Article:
That strategy obviously calls for more rounded people who can think more broadly than a raw requirements specification and are not frightened to contribute ideas directly to the business.
And that is really encouraging to me – as it describes the Smart421 team exactly.
July 19, 2012
“outages with online banking apps, mobile networks and broadband point to why more resilience is now needed” Martin Brazill
I’m beginning to feel like I’ve had a glimpse of the Stone Age. My personal BT Broadband was down for eight days which left a surprising large gap in my life.
Why ? Well, I needed to pay my credit card bill which I always do on-line in the evening – very convenient. So without broadband I decided to fall back to my O2 smart phone and my Nat West Banking app. Ah – only to hit problems with the bank, which was off line due to the widely publicised RBS problems. So I decided to phone up my branch – ah [again] no mobile network was available.
OK, so I survived a few hours “off the grid” but it did make me think that with our dependency on technology and communications we need stronger resilience. Up until now the pace of change has been so great that it’s been [comparatively] uneconomic to build resilience.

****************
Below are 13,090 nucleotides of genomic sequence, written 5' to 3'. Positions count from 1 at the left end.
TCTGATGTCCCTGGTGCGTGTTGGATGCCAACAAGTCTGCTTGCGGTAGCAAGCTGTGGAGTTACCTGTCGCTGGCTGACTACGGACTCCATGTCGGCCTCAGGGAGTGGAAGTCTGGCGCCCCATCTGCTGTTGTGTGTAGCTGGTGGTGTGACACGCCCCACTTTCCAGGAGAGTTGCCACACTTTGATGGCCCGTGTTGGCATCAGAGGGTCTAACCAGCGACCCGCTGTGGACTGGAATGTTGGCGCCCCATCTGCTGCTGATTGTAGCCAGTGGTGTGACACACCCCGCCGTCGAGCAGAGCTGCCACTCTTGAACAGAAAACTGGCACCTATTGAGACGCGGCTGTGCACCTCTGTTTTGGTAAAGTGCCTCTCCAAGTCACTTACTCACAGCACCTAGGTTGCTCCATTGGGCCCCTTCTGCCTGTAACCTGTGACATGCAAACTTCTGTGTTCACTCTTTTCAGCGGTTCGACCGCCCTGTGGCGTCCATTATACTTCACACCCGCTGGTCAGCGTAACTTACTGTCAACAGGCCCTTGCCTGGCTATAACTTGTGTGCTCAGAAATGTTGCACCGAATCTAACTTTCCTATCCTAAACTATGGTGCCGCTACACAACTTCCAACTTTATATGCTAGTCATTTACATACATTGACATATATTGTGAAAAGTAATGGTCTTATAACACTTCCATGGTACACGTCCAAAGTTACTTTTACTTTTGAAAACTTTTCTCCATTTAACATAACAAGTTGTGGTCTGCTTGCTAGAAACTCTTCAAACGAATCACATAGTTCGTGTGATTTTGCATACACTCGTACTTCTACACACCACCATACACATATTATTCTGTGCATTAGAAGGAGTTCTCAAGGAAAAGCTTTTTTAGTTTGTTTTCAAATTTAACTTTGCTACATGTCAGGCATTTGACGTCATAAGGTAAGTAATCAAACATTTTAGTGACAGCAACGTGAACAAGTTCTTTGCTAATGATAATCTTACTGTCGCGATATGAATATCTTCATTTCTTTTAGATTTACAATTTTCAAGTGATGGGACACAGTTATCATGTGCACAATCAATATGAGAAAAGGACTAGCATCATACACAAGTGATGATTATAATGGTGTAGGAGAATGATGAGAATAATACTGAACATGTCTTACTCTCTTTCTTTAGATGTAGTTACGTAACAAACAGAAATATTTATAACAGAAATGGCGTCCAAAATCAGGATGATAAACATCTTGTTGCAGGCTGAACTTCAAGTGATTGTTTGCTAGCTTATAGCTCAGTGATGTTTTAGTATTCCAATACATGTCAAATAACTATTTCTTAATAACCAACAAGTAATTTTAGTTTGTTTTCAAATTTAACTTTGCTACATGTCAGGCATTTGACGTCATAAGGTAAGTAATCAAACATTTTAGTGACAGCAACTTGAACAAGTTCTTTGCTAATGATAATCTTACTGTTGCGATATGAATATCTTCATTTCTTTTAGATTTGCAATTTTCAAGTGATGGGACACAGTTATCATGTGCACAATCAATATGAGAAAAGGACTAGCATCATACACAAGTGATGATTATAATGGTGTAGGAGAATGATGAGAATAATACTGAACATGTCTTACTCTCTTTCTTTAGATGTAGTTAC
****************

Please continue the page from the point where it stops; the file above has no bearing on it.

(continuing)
Now with the maturity of the Cloud solutions there are fewer costs barriers and no excuses not to build that resilience. Smart421 is already helping our customers with this – so if you want us to help you please form an orderly queue here.
And yes, I managed to get my credit card paid off too – eventually. Phew.
February 22, 2012
Great news for Smart421 – we have been awarded a Framework Agreement on the new UK Government G-Cloud. This adds to our stock of real-world Cloud credentials – - but I was pondering what this means for us ?